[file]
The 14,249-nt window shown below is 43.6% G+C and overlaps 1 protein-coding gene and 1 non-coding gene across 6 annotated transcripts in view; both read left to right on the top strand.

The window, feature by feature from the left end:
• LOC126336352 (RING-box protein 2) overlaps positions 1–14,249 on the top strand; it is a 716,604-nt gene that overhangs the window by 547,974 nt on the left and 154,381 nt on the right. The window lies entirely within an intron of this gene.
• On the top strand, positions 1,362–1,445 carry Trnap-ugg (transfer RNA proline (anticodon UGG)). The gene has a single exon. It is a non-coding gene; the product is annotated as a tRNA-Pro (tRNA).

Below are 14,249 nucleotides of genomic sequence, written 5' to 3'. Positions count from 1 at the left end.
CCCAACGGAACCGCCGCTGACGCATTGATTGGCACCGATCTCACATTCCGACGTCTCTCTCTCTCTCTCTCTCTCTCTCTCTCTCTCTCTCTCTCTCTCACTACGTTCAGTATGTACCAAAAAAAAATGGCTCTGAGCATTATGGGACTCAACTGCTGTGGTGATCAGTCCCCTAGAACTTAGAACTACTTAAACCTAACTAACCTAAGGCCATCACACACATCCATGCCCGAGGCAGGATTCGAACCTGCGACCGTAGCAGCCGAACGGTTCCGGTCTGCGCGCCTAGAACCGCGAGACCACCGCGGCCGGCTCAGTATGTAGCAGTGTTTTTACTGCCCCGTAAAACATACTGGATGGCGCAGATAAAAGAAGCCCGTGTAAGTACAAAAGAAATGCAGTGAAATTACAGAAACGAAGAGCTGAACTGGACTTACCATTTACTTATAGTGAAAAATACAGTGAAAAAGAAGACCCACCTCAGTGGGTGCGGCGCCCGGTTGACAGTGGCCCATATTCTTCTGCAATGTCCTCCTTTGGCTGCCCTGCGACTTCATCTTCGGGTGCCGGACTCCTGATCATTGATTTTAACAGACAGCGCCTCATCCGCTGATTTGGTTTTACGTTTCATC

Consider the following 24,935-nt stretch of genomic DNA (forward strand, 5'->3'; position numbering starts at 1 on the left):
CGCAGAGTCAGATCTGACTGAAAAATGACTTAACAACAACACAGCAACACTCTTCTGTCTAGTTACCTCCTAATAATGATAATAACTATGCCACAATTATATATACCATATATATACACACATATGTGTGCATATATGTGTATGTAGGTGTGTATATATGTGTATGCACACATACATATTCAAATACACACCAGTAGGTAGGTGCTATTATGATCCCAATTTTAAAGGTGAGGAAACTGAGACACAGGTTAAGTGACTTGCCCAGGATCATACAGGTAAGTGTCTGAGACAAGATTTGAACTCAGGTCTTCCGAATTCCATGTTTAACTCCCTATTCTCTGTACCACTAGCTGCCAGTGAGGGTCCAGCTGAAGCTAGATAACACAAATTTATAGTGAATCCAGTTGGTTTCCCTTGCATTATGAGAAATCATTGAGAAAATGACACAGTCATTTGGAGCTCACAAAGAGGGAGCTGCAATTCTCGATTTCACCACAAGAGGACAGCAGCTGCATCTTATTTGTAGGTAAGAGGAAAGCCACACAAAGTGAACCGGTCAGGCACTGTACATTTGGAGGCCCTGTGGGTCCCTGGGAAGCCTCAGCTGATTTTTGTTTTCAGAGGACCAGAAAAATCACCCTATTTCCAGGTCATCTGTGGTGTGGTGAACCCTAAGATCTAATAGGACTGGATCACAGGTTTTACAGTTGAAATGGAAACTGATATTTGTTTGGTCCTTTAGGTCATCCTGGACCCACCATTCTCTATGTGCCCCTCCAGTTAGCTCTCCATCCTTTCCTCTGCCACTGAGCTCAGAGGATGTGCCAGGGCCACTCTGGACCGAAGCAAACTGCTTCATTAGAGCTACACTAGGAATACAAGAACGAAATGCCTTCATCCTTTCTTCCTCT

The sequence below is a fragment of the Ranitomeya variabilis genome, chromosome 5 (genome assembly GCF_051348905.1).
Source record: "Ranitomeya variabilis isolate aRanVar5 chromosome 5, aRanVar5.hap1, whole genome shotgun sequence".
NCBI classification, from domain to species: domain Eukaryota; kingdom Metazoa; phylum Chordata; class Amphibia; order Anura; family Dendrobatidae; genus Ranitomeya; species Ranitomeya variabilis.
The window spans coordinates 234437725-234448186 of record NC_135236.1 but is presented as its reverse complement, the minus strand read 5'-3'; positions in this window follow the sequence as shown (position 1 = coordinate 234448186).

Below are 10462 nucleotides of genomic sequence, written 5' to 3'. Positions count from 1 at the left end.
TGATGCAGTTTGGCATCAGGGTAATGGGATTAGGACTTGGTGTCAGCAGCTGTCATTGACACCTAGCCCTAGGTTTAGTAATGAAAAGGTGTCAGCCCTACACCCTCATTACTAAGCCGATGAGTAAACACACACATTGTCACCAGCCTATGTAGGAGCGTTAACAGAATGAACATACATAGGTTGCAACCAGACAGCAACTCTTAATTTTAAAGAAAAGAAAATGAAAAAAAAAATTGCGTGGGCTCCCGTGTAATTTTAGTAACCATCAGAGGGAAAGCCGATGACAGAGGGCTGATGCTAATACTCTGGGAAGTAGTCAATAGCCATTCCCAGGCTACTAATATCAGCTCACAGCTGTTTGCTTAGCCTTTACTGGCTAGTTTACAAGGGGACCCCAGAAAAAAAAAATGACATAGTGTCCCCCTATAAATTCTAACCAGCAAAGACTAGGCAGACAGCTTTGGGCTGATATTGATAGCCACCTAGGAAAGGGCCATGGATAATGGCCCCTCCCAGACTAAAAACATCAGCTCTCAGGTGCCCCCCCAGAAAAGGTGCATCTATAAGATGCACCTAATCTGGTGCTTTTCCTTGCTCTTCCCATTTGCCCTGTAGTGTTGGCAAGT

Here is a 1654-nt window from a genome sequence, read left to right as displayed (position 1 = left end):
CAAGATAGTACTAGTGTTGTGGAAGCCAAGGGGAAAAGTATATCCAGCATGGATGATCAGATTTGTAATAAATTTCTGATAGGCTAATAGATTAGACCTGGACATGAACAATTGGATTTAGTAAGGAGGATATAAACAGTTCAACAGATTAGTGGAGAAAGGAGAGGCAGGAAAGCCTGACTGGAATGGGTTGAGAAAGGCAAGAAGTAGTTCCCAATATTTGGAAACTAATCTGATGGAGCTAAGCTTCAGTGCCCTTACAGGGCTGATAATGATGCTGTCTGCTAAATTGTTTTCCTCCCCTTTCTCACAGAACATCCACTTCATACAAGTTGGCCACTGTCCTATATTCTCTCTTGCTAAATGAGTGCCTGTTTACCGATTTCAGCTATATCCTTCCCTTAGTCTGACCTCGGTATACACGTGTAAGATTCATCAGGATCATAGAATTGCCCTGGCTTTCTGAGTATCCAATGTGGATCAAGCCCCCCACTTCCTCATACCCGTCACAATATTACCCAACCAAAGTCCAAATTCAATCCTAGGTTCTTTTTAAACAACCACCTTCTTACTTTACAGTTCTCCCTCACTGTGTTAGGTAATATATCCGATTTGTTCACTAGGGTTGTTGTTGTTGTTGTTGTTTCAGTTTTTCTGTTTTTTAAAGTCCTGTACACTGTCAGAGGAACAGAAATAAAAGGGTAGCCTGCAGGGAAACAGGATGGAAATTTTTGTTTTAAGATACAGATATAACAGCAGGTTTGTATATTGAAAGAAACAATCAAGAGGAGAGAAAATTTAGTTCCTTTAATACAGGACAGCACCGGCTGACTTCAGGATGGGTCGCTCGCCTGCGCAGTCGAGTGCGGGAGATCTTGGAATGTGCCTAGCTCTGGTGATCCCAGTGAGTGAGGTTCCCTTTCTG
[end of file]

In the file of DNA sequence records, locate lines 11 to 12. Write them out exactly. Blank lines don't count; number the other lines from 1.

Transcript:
NCBI classification, from domain to species: domain Eukaryota; kingdom Metazoa; phylum Chordata; class Amphibia; order Anura; family Dendrobatidae; genus Ranitomeya; species Ranitomeya variabilis.
The window spans coordinates 234437725-234448186 of record NC_135236.1 but is presented as its reverse complement, the minus strand read 5'-3'; positions in this window follow the sequence as shown (position 1 = coordinate 234448186).